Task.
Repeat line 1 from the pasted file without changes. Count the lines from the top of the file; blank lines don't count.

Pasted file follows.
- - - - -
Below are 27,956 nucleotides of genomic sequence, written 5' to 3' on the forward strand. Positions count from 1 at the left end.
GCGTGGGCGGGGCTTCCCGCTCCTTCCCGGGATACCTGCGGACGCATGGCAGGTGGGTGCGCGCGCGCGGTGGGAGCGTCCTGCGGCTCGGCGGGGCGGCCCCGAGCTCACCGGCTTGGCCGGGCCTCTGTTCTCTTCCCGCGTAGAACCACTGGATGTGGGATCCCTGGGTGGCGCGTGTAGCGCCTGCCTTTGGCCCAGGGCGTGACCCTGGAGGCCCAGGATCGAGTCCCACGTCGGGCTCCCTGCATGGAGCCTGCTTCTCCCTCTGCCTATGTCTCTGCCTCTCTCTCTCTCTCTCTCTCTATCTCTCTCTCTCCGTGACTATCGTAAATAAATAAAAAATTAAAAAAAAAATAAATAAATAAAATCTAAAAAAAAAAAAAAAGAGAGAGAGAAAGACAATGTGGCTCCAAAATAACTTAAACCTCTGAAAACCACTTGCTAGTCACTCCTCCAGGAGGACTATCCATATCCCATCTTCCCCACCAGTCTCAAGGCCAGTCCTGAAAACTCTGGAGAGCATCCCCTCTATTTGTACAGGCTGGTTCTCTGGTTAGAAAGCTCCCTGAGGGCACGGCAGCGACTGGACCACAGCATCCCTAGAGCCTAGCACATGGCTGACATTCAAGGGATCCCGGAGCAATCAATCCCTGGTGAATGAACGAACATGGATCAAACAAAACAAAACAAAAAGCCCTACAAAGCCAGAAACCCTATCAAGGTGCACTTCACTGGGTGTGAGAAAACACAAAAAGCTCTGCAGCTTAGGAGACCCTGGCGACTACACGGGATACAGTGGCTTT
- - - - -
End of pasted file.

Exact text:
Below are 27,956 nucleotides of genomic sequence, written 5' to 3' on the forward strand. Positions count from 1 at the left end.